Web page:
What people with cancer should know:

Guidance for cancer researchers:

Get the latest public health information from CDC:

Get the latest research information from NIH:

Ting-Yuan Cheng

I am a Cancer Epidemiologist.

Ting-Yuan Cheng, Ph.D.

University of Florida

I was profoundly influenced by the obesity pandemic in a global scale and its disproportional consequence in minority and underserved populations.

Dr. Ting-Yuan (David) Cheng is a cancer epidemiologist. He received his MHS degree in Epidemiology from Johns Hopkins Bloomberg School of Public Health, Ph.D. in Epidemiology from the University of Washington, and cancer epidemiology training from Fred Hutchinson Cancer Research Center. His laboratory has been devoted to understanding cancer etiology and factors that affect cancer outcomes in different racial and ethnic populations. His approaches involve molecular epidemiology and molecular pathological epidemiology, using integrative analyses of epidemiologic data and tumor biomarkers. A current focus of his lab is to understand how energy imbalance influences the etiology and outcomes of breast cancer. He is the Principal Investigator of an NIH/NCI K07 Mentored Career Development Award (K07CA201334, 2016-2021) and a R37 research award (R37CA248371 2021-2028). The R37 project will continue Dr. Cheng's work to elucidate the inter-relations between modifiable factors of energy imbalance (obesity and physical inactivity) and activation of the target of rapamycin pathway (mTOR). Although behavioral interventions leading to weight reduction have shown a potential to reduce breast cancer recurrence and mortality, the biological mechanisms between obesity and breast cancer outcomes are not clear. This study will illuminate the potential for promoting energy balance and using mTOR inhibitors as a combination strategy to improve clinical outcomes.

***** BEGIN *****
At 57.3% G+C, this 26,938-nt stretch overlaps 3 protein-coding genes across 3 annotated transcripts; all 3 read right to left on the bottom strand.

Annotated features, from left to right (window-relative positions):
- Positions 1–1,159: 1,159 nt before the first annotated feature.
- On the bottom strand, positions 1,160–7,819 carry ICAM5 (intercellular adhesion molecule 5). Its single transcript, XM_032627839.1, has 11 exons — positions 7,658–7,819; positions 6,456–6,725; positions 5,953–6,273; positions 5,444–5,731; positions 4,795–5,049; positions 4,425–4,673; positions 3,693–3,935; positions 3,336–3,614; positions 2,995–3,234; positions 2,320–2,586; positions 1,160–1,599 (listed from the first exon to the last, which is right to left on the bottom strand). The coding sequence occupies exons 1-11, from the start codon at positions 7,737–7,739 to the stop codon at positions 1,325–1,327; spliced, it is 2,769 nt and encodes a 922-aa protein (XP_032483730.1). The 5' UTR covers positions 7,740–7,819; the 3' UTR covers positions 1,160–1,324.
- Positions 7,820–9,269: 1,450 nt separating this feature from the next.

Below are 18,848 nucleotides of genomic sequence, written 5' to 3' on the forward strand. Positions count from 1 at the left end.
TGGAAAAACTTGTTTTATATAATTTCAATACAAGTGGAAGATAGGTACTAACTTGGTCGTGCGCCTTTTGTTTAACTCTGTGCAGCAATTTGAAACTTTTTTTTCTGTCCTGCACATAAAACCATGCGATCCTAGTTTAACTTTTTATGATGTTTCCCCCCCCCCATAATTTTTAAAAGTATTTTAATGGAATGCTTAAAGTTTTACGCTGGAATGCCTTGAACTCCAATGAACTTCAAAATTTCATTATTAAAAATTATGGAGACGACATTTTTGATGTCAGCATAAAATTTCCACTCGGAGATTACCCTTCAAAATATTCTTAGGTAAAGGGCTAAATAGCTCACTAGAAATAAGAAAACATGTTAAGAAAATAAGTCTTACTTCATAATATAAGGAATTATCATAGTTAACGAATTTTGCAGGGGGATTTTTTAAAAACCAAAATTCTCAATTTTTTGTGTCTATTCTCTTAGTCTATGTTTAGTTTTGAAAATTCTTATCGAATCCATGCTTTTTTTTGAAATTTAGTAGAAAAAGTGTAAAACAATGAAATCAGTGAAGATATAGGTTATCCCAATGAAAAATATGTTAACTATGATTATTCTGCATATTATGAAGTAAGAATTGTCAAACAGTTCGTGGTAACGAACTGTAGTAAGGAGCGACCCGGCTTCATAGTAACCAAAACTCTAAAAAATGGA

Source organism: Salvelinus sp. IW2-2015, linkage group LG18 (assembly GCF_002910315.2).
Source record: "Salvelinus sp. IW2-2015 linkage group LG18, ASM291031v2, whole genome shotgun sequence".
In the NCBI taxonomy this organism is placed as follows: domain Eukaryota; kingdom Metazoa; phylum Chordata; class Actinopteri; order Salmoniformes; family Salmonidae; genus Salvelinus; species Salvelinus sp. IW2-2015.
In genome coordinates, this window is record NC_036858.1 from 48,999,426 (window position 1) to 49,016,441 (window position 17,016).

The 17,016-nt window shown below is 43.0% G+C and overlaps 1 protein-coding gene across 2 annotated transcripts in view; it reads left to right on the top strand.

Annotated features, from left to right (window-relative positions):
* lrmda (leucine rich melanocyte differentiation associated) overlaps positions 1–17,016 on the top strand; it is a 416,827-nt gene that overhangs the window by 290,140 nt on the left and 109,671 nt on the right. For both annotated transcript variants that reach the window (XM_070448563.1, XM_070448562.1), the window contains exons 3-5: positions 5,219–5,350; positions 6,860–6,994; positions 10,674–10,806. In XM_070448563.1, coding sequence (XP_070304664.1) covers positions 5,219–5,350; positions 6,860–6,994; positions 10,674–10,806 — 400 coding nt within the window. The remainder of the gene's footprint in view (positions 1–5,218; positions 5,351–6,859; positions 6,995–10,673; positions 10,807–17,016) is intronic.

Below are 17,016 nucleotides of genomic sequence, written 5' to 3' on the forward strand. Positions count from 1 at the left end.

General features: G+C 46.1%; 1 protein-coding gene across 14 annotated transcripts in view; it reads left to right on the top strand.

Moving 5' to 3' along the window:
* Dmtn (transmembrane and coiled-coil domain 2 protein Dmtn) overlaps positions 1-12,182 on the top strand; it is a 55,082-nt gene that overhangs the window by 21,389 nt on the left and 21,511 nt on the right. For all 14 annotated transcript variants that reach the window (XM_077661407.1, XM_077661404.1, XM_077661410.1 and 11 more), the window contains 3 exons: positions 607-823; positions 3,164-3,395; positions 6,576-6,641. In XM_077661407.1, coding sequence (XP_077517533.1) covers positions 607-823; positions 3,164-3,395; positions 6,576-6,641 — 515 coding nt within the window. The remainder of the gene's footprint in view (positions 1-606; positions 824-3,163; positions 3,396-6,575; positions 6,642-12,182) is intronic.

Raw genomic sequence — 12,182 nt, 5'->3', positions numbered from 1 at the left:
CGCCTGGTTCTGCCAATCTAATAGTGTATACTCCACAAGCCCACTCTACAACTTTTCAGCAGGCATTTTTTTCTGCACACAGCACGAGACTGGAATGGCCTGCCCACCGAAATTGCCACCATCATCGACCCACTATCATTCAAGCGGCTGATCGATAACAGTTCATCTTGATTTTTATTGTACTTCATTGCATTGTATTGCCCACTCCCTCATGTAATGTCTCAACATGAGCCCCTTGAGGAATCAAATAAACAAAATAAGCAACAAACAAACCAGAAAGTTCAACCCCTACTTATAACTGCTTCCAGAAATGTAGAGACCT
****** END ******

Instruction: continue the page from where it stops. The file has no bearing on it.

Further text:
Dr. Cheng first became interested in this field of research when he received post-doc training in molecular pathology at Roswell Park Comprehensive Cancer Center. He was amazed that by investigating tumor tissue, researchers can know more about the etiology and prognosis of cancers. It was an eye-opening experience for him that epidemiology is not limited by questionnaires, data, and exposure biomarkers. What is also important is to look at "cancer" itself, and see what it can tell us about the prevention and treatment.

Grant Listing
Project Title Grant Number Program Director Publication(s)
Energy Balance, mTOR pathway signaling, and breast cancer prognosis
Joanne Watters Elena

To request edits to this profile, please contact Mark Alexander at

Last Updated: 08/18/2021 12:57:31